Circuit Cellar - GIFT

CC-2015-06-Issue 299

Circuit Cellar - GIFT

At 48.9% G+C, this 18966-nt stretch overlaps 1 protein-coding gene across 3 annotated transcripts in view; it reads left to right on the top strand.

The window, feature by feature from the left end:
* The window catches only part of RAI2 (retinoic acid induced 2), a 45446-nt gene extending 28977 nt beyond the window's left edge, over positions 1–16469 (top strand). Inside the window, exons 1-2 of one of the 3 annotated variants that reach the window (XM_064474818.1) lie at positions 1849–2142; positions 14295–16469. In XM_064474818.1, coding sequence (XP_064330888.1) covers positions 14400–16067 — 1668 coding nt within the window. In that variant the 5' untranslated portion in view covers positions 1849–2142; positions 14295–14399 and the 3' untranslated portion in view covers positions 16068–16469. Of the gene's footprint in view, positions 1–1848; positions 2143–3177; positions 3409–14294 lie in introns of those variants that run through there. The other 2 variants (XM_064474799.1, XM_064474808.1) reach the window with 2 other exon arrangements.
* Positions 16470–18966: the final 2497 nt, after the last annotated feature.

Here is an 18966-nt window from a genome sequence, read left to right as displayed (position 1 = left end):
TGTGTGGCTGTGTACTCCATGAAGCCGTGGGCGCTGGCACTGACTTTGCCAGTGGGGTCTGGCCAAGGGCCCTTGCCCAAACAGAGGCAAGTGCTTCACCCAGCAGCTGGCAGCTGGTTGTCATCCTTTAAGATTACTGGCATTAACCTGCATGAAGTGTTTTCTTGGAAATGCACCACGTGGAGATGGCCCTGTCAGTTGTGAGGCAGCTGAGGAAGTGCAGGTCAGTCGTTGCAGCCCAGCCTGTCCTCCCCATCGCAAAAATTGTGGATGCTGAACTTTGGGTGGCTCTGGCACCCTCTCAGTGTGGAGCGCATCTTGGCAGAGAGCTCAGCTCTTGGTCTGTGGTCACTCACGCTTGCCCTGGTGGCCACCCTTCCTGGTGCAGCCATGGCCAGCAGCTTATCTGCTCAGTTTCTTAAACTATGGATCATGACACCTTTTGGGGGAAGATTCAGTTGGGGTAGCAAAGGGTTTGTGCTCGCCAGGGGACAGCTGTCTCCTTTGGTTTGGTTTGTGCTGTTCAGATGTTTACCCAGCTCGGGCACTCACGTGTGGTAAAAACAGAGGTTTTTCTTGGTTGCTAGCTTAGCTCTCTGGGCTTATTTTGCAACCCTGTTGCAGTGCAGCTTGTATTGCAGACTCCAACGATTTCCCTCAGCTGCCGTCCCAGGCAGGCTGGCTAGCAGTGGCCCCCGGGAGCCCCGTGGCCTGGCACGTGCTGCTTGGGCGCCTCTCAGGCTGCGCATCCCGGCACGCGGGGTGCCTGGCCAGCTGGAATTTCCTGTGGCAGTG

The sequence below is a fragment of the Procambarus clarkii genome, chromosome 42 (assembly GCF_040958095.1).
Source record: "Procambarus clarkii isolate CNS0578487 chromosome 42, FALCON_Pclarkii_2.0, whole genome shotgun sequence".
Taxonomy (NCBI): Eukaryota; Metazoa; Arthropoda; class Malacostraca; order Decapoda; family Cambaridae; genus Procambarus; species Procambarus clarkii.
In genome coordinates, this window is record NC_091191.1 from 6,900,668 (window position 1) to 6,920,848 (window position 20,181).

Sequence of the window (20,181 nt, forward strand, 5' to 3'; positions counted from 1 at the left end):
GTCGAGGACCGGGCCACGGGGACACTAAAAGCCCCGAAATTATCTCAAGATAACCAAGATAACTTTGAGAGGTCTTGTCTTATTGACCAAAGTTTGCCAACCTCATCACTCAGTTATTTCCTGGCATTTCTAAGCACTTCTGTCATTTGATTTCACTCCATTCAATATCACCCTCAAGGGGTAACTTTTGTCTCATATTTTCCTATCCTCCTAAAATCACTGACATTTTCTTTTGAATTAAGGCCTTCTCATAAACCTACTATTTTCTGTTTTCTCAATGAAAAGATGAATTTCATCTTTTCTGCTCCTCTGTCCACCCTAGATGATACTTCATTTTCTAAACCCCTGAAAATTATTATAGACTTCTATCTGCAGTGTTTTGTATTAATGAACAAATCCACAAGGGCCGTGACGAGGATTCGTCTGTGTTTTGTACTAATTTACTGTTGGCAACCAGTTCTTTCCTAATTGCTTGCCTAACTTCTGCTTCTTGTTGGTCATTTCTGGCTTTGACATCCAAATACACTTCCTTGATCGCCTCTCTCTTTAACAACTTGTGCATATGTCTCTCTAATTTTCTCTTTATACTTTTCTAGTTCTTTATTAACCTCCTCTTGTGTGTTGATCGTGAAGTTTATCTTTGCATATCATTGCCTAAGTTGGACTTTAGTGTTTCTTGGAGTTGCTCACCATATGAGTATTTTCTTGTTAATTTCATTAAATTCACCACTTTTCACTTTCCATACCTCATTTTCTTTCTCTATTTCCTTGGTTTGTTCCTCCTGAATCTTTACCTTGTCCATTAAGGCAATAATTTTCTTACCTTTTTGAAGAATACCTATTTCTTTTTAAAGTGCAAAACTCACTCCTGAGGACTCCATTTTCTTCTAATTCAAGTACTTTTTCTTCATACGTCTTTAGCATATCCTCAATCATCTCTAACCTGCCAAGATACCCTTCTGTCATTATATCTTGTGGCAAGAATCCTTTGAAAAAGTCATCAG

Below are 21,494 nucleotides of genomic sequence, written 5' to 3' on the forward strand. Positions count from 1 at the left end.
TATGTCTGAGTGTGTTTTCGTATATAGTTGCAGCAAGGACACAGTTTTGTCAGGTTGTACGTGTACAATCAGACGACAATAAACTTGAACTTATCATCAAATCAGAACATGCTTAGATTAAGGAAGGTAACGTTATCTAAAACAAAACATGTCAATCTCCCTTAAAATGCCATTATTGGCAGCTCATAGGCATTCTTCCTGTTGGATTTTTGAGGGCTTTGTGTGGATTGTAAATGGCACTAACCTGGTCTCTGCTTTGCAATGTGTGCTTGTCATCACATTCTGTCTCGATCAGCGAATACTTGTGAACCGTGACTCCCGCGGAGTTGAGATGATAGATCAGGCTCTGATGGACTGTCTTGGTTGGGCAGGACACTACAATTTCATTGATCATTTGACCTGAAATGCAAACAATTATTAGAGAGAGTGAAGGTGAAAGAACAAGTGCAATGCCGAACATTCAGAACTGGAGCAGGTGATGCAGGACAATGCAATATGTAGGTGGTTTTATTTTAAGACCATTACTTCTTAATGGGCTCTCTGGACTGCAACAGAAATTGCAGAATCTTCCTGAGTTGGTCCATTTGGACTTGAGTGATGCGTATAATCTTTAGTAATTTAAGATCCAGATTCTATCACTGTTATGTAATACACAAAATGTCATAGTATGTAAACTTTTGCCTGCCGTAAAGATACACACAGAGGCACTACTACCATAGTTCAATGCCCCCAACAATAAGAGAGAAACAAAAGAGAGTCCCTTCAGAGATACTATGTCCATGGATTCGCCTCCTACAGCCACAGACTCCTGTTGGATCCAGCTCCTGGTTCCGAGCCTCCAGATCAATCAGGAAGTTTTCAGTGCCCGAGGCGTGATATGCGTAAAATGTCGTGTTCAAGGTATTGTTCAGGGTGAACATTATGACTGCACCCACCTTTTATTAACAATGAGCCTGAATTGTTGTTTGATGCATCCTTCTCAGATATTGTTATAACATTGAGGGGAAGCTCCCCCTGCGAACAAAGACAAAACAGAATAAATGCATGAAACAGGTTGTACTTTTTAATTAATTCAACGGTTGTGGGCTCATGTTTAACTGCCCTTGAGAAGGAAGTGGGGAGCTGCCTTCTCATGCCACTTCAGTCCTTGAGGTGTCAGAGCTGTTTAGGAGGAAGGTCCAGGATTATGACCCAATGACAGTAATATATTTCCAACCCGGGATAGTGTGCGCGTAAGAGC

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CIRCUIT CELLAR • JUNE 2015 #299 52 COLUMNS O ften your FPGA-based project will require computer communication and some housekeeping tasks. A popular solution is the use of a dedicated USB interface chip, and a soft-core processor in the FPGA for housekeeping tasks. For an open-source hardware project I recently launched, I decided to use an external USB microcontroller instead of a dedicated interface chip. I suspect you'll find a lot of useful design tidbits you can use for yourself—and, because it's open source, getting details of my designs doesn't involve industrial espionage! The design is called the ChipWhisperer-Lite (see Photo 1). This device is a training aid for learning about side-channel power analysis of cryptographic implementations. Side- channel power analysis uses measurements of small power variations during execution of the cryptographic algorithms to break the implementation of the algorithm. In a previous article, "Build a SoC Over Lunch" (Circuit Cellar 289, 2014), I made the case for using a soft-core processing in an FPGA. In this article I'll play the devil's advocate by arguing that using an external microcontroller is a better choice. Of course the truth lies somewhere in between: in this example, the requirement of having a high-speed USB interface makes an external microcontroller more cost-effective, but this won't always be the case. MICROCONTROLLER OVERLORD This article assumes you require computer communication as part of your design. There are many options for this. The easiest from a hardware perspective is to use a USB- Serial converter, and many projects use such a system. The downside is a fairly slow interface, and the requirement of designing a serial protocol. A more advanced option is to use a USB adapter with a parallel interface, such as the FTDI FT2232H. These can achieve very high-speed data rates—basically up to the limit of the USB 2.0 interface. The downside of these options is that it still requires some protocol implemented on your FPGA for many applications, and it has limited extra features (such as if you need housekeeping tasks). The solution I came to is the use of a USB microcontroller. They are widely available A Case Study of the ChipWhisperer-Lite USB-to-FPGA Communications Sending data from a computer to an FPGA is often required. This might be FPGA configuration data, register settings, or streaming data. An easy solution is to use a USB-connected microcontroller instead of a dedicated interface chip, which allows you to offload certain tasks into the microcontroller. By Colin O'Flynn (Canada) PROGRAMMABLE LOGIC IN PRACTICE

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